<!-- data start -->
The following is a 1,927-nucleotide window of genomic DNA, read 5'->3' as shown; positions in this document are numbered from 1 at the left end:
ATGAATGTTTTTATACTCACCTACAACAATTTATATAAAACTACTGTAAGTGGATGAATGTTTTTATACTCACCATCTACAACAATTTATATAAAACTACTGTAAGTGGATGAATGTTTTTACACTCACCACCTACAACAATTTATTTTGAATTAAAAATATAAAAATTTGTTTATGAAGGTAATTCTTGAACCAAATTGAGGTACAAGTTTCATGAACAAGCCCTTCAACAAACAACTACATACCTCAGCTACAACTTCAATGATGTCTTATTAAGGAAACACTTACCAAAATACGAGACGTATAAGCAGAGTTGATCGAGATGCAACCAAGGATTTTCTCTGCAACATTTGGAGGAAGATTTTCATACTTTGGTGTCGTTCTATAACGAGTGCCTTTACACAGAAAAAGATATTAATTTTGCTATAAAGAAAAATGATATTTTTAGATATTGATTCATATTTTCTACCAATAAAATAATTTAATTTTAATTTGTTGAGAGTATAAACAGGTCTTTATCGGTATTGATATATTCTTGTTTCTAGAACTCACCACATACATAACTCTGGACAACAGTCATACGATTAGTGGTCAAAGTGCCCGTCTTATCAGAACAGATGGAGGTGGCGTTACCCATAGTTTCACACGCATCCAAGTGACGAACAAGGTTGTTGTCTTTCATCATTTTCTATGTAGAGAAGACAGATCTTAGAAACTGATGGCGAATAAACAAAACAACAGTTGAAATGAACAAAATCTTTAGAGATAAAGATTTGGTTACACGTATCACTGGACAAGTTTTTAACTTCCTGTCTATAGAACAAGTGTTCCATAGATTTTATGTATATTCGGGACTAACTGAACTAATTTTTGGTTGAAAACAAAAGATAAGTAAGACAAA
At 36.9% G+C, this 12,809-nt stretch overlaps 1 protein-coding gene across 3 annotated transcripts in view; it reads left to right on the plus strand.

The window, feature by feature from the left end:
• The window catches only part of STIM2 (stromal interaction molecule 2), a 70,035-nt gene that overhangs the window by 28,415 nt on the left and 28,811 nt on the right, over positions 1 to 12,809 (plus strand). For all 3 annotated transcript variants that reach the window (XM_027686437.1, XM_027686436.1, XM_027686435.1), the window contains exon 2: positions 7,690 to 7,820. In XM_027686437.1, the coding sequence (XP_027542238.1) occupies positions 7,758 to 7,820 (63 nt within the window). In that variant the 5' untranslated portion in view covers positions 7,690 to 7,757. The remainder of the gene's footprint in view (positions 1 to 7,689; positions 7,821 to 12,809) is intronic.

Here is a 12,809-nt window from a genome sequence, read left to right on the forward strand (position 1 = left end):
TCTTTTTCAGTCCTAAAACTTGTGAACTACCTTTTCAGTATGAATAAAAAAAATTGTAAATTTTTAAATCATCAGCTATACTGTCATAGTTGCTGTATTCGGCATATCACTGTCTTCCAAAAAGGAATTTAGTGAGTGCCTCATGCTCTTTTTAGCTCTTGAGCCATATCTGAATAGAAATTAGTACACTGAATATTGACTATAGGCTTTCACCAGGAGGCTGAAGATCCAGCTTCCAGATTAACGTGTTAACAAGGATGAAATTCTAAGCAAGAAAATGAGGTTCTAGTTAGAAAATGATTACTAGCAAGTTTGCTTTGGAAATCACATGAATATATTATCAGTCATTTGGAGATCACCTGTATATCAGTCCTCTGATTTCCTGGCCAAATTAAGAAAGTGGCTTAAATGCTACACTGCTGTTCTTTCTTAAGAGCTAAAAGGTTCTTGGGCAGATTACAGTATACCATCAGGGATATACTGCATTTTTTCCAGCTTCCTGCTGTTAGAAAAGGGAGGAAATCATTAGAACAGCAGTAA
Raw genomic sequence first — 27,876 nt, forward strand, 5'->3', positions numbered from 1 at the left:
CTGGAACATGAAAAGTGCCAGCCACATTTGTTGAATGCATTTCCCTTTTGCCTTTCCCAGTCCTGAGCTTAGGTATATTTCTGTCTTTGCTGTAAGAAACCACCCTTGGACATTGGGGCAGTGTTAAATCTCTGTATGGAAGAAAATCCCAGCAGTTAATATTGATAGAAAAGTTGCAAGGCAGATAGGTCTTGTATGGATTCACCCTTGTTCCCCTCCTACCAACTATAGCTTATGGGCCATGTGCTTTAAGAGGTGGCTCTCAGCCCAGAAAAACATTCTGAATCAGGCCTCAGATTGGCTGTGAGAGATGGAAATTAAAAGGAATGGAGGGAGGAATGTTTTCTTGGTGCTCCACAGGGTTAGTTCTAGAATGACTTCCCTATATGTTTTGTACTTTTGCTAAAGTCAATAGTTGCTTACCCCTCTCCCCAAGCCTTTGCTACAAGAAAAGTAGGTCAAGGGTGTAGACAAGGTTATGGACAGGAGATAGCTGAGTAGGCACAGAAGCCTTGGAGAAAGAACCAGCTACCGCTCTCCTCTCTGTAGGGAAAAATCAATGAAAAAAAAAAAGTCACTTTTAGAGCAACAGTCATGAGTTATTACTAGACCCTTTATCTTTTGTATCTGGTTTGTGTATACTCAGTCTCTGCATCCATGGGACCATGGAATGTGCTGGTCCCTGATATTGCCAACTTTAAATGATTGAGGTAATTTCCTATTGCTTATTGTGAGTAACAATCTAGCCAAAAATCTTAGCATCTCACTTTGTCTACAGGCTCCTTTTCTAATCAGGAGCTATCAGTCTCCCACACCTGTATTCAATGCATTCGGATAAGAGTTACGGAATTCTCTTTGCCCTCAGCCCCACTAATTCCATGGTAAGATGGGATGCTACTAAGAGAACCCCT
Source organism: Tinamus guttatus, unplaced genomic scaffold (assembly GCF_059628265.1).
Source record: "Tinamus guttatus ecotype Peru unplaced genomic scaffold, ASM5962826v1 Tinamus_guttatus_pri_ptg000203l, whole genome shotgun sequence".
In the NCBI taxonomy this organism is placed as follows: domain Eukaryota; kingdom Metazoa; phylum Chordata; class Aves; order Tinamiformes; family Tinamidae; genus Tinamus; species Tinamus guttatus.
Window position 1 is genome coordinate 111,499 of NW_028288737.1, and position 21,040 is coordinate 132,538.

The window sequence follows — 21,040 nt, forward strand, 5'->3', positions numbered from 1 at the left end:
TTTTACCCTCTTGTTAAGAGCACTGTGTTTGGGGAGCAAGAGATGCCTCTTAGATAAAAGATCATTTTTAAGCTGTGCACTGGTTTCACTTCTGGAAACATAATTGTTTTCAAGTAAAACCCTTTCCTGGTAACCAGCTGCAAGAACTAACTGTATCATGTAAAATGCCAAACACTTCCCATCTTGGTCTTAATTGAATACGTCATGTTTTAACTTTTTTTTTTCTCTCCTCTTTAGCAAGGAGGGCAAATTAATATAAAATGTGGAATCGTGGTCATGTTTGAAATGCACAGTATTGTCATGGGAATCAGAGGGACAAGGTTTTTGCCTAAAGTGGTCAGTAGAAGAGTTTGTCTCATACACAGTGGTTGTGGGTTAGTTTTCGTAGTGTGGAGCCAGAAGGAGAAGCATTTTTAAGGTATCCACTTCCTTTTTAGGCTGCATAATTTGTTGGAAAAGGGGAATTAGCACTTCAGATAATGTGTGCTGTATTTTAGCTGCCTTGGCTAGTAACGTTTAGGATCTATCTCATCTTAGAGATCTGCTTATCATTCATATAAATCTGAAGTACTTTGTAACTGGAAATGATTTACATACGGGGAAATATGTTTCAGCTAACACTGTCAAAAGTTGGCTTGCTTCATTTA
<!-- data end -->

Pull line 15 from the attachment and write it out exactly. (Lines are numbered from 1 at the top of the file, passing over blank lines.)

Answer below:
TTTTACCCTCTTGTTAAGAGCACTGTGTTTGGGGAGCAAGAGATGCCTCTTAGATAAAAGATCATTTTTAAGCTGTGCACTGGTTTCACTTCTGGAAACATAATTGTTTTCAAGTAAAACCCTTTCCTGGTAACCAGCTGCAAGAACTAACTGTATCATGTAAAATGCCAAACACTTCCCATCTTGGTCTTAATTGAATACGTCATGTTTTAACTTTTTTTTTTCTCTCCTCTTTAGCAAGGAGGGCAAATTAATATAAAATGTGGAATCGTGGTCATGTTTGAAATGCACAGTATTGTCATGGGAATCAGAGGGACAAGGTTTTTGCCTAAAGTGGTCAGTAGAAGAGTTTGTCTCATACACAGTGGTTGTGGGTTAGTTTTCGTAGTGTGGAGCCAGAAGGAGAAGCATTTTTAAGGTATCCACTTCCTTTTTAGGCTGCATAATTTGTTGGAAAAGGGGAATTAGCACTTCAGATAATGTGTGCTGTATTTTAGCTGCCTTGGCTAGTAACGTTTAGGATCTATCTCATCTTAGAGATCTGCTTATCATTCATATAAATCTGAAGTACTTTGTAACTGGAAATGATTTACATACGGGGAAATATGTTTCAGCTAACACTGTCAAAAGTTGGCTTGCTTCATTTA